A Confederate soldier and a widow meet during the end of the Civil War.



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Episode complete credited cast:
Confederate Sergeant
Lavinia Godwin
Charlie Constable
David Garcia ...
Union Lieutenant
Warren J. Kemmerling ...
Jud Godwin (as Warren Kemmerling)
Austin Green ...


In April 1865, at the end of the North American Civil War, a Confederate Sergeant with other wounded Union and Confederate soldiers, stops to ask the widow Lavinia Godwin for some water. He asks to rest for a while and they talk about the damages of war as she now lives in her destroyed mansion. Written by Claudio Carvalho, Rio de Janeiro, Brazil

Plot Summary | Add Synopsis





Release Date:

6 October 1961 (USA)  »

Company Credits

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Technical Specs


Sound Mix:

(Westrex Recording System)

Aspect Ratio:

1.33 : 1
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Did You Know?


This takes place in April 1865, at the end of the American Civil War. See more »


The crutch used by the Confederate soldier is incorrect. The period crutch had only a single post with a slightly curved top piece under the shoulder. See more »


[closing narration]
Narrator: Incident on a dirt road during the month of April, the year 1865. As we've already pointed out, it's a road that won't be found on a map, but it's one of many that lead in and out of the Twilight Zone.
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User Reviews

One of the all-time best.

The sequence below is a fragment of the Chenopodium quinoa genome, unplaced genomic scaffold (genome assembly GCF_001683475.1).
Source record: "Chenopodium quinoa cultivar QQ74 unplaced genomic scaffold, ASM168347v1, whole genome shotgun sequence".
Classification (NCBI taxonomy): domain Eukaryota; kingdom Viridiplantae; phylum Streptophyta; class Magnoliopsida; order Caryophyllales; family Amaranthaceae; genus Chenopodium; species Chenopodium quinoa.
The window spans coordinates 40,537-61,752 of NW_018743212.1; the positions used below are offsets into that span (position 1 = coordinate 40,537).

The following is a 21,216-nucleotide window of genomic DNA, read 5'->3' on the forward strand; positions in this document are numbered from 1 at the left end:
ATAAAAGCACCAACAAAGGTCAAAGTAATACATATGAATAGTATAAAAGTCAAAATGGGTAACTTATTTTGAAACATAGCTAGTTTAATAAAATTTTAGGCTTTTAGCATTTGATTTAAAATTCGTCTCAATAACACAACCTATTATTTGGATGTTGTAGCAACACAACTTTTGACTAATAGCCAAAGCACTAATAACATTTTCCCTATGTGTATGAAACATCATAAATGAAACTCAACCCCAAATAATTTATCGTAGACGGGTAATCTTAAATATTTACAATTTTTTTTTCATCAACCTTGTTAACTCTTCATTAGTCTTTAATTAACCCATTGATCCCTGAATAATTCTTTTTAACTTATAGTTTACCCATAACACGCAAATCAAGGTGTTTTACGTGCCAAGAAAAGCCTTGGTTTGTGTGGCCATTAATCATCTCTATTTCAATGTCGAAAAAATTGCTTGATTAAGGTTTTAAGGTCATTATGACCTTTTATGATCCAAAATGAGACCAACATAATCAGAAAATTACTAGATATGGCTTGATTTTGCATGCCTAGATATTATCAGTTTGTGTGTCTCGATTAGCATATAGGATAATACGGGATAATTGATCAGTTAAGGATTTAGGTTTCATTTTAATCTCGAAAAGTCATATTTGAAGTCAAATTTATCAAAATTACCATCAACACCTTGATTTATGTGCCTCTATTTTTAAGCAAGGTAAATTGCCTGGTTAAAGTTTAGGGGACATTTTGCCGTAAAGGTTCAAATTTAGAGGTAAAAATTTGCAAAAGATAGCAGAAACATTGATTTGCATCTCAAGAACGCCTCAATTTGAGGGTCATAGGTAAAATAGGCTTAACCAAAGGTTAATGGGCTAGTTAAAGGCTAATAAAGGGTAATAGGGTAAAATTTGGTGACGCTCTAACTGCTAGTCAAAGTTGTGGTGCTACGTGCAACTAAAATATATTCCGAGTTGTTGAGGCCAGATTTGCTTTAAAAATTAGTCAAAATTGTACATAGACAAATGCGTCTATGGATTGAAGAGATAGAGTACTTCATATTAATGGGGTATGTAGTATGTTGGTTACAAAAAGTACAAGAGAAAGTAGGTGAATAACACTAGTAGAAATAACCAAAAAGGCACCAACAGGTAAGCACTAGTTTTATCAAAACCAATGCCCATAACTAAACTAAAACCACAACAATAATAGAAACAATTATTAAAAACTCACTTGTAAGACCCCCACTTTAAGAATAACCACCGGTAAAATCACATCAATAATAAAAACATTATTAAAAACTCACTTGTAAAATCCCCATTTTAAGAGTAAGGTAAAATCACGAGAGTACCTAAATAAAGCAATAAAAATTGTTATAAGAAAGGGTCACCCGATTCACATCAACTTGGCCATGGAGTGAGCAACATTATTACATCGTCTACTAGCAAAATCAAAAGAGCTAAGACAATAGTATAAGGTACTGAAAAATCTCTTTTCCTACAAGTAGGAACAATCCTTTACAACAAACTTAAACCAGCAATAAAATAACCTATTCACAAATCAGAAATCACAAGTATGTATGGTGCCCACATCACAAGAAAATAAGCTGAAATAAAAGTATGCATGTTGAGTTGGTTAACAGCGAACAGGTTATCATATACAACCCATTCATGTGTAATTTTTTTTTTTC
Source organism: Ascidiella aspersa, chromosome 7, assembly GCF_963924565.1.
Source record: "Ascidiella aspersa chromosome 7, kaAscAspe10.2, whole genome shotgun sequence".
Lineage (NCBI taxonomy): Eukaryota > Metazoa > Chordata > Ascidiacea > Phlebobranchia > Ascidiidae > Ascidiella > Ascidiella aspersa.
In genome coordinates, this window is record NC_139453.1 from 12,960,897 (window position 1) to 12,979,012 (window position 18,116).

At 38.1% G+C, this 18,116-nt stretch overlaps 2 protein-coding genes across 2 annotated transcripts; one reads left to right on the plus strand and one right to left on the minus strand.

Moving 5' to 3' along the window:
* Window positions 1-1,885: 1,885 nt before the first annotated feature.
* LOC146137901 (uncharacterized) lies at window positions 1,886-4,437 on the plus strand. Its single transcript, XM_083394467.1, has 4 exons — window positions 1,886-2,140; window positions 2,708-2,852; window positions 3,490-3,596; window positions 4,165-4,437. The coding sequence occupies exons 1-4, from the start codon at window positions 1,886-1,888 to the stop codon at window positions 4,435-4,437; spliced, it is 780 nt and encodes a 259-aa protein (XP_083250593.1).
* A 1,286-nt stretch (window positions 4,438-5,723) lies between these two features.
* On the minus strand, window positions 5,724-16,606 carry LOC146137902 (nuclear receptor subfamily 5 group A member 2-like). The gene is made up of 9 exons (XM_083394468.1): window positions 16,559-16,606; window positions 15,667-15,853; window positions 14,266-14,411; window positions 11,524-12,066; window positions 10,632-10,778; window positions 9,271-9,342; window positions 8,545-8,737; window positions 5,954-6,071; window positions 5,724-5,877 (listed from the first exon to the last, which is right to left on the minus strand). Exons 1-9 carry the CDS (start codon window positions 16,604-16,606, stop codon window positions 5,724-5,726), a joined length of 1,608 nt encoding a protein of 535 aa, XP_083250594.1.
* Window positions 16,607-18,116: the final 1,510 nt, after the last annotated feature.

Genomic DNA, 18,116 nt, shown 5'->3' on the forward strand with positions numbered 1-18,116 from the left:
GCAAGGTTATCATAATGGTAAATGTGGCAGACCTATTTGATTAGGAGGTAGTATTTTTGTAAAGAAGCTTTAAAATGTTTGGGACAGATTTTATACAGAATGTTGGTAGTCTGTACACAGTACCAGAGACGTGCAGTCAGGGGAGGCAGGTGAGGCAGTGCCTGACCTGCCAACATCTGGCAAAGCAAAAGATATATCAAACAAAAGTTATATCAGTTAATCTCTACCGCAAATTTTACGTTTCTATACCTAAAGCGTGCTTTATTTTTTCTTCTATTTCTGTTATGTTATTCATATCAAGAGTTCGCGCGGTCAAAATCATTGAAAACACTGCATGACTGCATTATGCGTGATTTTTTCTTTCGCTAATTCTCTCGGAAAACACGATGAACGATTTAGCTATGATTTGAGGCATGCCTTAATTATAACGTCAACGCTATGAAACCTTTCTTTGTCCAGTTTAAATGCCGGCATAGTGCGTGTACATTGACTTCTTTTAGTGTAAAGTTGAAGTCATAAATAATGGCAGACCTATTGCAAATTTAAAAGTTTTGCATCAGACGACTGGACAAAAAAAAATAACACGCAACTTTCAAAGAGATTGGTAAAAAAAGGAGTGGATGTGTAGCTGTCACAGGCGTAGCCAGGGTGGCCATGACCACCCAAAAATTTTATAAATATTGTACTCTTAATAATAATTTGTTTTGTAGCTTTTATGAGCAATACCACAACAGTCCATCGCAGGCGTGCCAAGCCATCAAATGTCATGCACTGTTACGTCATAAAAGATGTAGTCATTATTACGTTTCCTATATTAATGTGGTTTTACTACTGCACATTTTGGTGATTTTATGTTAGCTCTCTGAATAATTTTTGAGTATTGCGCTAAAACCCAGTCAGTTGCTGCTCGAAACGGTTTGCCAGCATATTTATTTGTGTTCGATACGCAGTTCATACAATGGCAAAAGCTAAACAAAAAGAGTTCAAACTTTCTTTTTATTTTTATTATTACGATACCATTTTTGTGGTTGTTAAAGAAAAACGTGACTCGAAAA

12 January 2013 | by (United States) – See all my reviews

There are so many accolades about Rod Serling's long-running "Twilight Zone" series that adding yet another glowing review seems redundant. But as a long time TZ aficionado (for over 50-years), this episode ranks among his best... the perfect casting, the script, the incredibly attention to detail—it's all here. Mr. Serling was a WWII vet, and so a strong edge of anti-war sentiment infuses many of his best stories, this one perhaps better than most. As one reviewer has already said, this tale scrupulously avoids the preachy or more maudlin aspects of typical anti-war stories, truly bringing together both warring factions in this post Civil War tale. It brings into sharp focus both the full tragedy and futility of war, where both the winners and the losers, the victors and the vanquished, suffer equally. After watching the superb Daniel Day Lewis in "Lincoln" recently, I couldn't help but compare his star turn to the short scene featuring an equally amazing Austin Green as Lincoln in the gracefully aging TZ version. Not only was he a dead ringer for the president, but even had his his high, thin voice down pat, perhaps one of the best characterizations of our 16th president in film memory.

10 of 11 people found this review helpful.  Was this review helpful to you?

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